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Ultrasound Test May Reveal Baby's Risk of Autism

Update Date: Feb 25, 2013 11:51 AM EST

Though autism spectrum disorder is a relatively common one, it is still fairy mysterious. While they have leads, scientists do not know conclusively what causes the condition. Most of the time, it cannot even be diagnosed until the age of two or three, because diagnosis is often dependent on noticing whether children are hitting developmental milestones. However, for the first time, scientists announced that an ultrasound test may be able to determine a child's risk for autism spectrum disorder.

The study was a collaborative effort among Columbia University Medical Center, the University of Pennsylvania School of Medicine and Michigan State University, among others. The study was conducted using the data from 1,105 babies who were born with a low birth weight in the mid-1980s. Children with low birth weight were singled out because recent studies have found that babies with low birth weight are five times as likely as normal birth weight babies to develop autism spectrum disorder later in life.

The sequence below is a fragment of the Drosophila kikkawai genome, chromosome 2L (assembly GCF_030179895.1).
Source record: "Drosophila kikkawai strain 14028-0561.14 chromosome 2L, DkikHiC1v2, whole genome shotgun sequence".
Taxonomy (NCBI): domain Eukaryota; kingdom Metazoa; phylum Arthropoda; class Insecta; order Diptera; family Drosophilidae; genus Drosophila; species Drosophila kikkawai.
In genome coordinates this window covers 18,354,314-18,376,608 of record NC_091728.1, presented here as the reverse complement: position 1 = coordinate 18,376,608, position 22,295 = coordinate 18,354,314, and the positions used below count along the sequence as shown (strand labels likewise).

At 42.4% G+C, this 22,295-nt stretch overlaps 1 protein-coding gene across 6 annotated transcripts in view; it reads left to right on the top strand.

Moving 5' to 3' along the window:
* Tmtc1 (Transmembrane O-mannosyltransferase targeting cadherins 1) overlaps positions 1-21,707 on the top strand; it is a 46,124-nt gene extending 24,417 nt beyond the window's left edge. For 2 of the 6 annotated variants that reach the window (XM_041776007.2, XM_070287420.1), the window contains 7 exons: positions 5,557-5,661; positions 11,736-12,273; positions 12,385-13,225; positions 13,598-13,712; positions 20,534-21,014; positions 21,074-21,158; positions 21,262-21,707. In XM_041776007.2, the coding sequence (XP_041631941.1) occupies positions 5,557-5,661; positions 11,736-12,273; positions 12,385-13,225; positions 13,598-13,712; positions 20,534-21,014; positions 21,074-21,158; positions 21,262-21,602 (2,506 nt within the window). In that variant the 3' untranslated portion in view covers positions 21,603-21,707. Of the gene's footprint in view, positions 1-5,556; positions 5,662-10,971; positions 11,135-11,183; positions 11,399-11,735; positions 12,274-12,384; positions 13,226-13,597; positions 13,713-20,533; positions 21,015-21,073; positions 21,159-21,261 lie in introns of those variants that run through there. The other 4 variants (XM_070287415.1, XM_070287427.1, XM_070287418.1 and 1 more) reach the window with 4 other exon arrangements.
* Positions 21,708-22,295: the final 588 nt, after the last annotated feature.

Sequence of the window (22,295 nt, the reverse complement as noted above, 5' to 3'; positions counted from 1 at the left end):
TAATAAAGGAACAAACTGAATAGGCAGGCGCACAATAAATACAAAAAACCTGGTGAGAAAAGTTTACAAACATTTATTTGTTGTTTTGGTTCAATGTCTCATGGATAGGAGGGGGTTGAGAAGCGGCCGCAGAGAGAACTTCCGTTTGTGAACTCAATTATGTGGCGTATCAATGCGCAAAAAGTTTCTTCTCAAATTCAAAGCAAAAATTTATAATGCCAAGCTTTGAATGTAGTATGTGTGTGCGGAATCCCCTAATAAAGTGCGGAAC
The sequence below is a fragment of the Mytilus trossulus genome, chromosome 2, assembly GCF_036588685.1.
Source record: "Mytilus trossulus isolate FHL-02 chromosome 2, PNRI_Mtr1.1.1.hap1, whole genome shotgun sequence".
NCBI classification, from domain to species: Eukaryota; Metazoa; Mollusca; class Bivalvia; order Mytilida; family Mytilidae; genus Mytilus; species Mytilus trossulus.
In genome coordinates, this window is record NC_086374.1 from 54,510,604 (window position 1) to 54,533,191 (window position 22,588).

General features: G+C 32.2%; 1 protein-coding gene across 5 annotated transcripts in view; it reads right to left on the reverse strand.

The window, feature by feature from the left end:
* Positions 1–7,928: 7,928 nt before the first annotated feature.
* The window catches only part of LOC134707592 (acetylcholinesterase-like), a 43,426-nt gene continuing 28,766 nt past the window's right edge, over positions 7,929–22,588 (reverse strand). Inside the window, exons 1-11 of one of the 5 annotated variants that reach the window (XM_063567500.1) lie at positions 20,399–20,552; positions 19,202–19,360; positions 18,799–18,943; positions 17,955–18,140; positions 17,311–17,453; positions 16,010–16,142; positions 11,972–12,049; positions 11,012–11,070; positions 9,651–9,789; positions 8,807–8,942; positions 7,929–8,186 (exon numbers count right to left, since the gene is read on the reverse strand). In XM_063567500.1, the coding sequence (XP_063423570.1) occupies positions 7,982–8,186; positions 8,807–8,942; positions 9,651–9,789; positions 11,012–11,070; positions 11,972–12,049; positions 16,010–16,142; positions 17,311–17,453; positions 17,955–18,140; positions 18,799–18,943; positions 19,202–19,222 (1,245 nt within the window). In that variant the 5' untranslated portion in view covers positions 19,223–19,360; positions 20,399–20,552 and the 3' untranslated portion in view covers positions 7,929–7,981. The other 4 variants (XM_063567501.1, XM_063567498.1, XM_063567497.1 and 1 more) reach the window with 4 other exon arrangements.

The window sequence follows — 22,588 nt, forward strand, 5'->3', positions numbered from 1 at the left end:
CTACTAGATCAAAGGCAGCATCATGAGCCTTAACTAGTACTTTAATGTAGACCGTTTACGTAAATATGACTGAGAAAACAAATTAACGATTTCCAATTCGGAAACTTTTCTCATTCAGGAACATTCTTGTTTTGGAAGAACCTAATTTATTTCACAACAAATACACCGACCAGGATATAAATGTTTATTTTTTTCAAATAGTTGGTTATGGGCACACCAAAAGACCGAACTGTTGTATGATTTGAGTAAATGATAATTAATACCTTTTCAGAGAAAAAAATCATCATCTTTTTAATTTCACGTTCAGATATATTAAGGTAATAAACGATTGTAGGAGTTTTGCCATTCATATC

All of the babies had cranial ultrasounds conducted just after birth. The same participants were screened for autism at the age of 16 years old. Five years later, at the age of 21, a special group was selected for more rigorous screening for autism spectrum disorder. In total, 14 participants were identified as having autism spectrum disorder.

"For many years there's been a lot of controversy about whether vaccinations or environmental factors influence the development of autism, and there's always the question of at what age a child begins to develop the disorder," lead author Tammy Movsas, a clinical assistant professor of pediatrics at Michigan State University and the medical director of the Midland County Department of Public Health, said in a statement. "What this study shows us is that an ultrasound scan within the first few days of life may already be able to detect brain abnormalities that indicate a higher risk of developing autism."

The study found that babies whose ultrasounds revealed that they had enlarged ventricles were seven times more likely to develop autism spectrum disorder when they became older. These cavities in the brain store spinal fluid and are more common among premature infants. The enlargement of the ventricles may indicate the loss of white matter, which is important for the communication of different regions in the brain.

According to the Centers for Disease Control and Prevention, 1 in 88 children has autism spectrum disorder.

The study was published in the Journal of Pediatrics.

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